NORTH PERTH – Members of the Multicultural Association of Perth-Huron (MAPH) dropped by Trinity United Church in Listowel on May 7 to say thanks for the “We Value Diversity” signs they have been seeing on lawns when they are out helping people.
“The people from the (Trinity United) Church group, we are looking for them to give hugs – because of COVID we can’t hug – but we want to say thank-you to the church members,” said MAPH Founder Gezahgn Wordofa. “It’s very positive and (we’re) very interested in how our voice is being listened to by the community.”
He said seeing the signs appearing is empowering and makes newcomers feel that their voices have value.
“We are not ashamed as newcomers, People of Colour or Indigenous people,” he said. “Church groups and the community stand with us. We are very blessed.”
When he is out doing support work in communities across Huron, Perth and Wellington counties, Wordofa is encountering more welcoming attitudes now.
“I’ve seen a lot of change,” he said.
He has been approached by many citizens who have apologized for Perth County council’s rejection of a diversity, inclusion and anti-racism committee in fall 2020.
“The community has said sorry,” he said. “This is very good. Now we are very happy.”
Wordofa said this does not mean the work of the MAPH is done but he said these signs are a positive step. He said the MAPH is very busy giving rides for vaccines, giving telephones and other support to homeless people and people in need. He emphasized that people with disabilities need to be part of the inclusion.
“A lot of people need help,” he said. “Some people don’t feel supported.”
Wordofa said that anyone who feels they need support can call the MAPH helpline at 1-888-910-1583.
MAPH volunteer Hira Dhariwal said he is happy to see the “We Value Diversity” signs because they help show “we are the same – we have the same blood.”
He said when the MAPH sets out to help people it does not matter whether people are Black or white.
“It’s the same thing – multicultural,” said Dhariwal. “We want to make people happy in this hard time because the COVID time is very hard but we need to stay positive, stay blessed and stay together. Anyone who needs a ride for a vaccine or COVID test, we can help 24 hours.”
According to Wordofa, another important role the signs have been playing for newcomers is that when people are walking around, they have photographed them and shared them with friends.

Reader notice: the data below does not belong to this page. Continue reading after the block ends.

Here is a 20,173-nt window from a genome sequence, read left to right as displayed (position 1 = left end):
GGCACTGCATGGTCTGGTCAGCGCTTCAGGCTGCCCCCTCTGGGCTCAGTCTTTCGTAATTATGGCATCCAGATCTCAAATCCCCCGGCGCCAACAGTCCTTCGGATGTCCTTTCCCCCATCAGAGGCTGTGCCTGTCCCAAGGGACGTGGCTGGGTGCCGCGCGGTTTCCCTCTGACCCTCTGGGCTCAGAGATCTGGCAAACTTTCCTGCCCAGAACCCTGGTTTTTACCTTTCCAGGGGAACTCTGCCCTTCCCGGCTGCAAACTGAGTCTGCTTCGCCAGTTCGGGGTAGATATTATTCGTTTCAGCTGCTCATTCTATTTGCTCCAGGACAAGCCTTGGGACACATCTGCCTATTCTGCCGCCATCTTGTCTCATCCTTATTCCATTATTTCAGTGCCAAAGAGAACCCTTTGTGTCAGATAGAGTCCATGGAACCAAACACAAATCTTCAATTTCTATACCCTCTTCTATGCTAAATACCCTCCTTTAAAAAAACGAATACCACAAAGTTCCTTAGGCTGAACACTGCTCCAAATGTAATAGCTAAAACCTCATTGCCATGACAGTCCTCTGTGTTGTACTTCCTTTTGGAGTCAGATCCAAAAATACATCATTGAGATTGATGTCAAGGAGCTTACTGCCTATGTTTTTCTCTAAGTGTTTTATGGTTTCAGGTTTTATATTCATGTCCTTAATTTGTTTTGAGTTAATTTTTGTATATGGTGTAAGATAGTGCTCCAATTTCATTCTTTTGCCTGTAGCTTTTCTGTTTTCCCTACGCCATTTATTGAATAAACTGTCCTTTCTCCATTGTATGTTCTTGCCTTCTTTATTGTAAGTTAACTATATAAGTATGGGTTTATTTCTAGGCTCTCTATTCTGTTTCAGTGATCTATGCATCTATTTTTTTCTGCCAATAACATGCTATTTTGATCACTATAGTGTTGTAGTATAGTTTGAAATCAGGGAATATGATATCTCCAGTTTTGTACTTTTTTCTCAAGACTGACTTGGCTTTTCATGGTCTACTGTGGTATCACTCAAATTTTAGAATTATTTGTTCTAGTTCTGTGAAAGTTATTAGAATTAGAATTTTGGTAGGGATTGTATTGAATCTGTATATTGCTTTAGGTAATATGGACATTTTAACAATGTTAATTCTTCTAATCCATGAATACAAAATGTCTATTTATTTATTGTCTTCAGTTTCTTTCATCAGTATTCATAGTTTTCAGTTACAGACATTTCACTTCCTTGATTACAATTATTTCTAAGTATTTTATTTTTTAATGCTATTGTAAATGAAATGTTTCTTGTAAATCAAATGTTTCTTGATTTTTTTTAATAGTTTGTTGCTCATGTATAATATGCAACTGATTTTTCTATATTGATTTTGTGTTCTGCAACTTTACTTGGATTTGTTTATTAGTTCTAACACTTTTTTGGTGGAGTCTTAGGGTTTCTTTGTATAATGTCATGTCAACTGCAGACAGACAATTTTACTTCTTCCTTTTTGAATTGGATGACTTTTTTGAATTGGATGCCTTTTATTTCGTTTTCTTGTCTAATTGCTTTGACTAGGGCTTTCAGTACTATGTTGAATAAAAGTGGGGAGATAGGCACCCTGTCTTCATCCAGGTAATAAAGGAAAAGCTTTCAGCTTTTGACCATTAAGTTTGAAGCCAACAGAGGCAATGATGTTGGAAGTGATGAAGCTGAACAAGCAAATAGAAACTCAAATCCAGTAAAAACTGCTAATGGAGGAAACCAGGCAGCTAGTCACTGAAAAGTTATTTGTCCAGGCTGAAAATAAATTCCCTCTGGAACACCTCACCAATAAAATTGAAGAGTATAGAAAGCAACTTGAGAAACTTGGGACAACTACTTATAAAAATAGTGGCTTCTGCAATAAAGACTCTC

“It’s more welcoming,” he said. “Now elected council they have to see this – we are not against them. We are very happy. We want to be included… If you are not included and not supported you are not integrated and you will leave this area if you feel you are nothing.”
MAPH Area Manager Christian Shingiro said he loves that he is seeing the signs but he’d love to see them more often, in more places.
“Seeing they have popped up is a very good and very encouraging thing because it shows that society is moving in a positive direction and it’s going to help our organizations be more entrenched in the community and the community more active,” he said. “So that’s why I think it’s a very good thing to see that small show of support and I’d love to see that grow – every church, every community organization, every community centre. I would love to see it in different schools. I’d love to see it downtown more but where it has popped up is a good thing.”
Shingiro said he feels there has been a positive change in people’s attitudes and he feels that people might be getting used to diversity in the region.
“We all have the same social needs and it’s good that people are responding to that in a good way because the key to changing a society is to have that ground support from the regular people,” he said.
Trinity United Church member Sandy Earl said she is quite happy with the results of the sign campaign.
“We don’t have many left actually,” she said. “So, if anyone wants one they need to email me very soon. We’re down to less than 15 signs which is great because we ordered 200.”
Earl said they while they can be found on lawns within North Perth, they were designed without specifying a location so they have reached other communities in southwestern Ontario.
“We’ve had them go to London, Kitchener, New Hamburg, Goderich – so they have gone further than just North Perth which is great because it is what we intended,” she said.
The signs were a small fundraiser for future related projects.
“Obviously when restrictions and gathering limits allow we have some ideas about some guest speakers and things we were going to bring into the church but there is the possibility we could open it up for a whole community event,” said Earl.
When she spoke to the Listowel Banner on May 10, Earl was in the middle of filling an order for signs from some people in Exeter, and a church in Brantford had just sent an email requesting about five signs.
“My stock is definitely depleting but that is great,” she said.
She encouraged people who still want to order signs to email her at firstname.lastname@example.org and she asked people to mention “lawn sign” in the subject line of the email.
Colin Burrowes, Local Journalism Initiative Reporter, Listowel Banner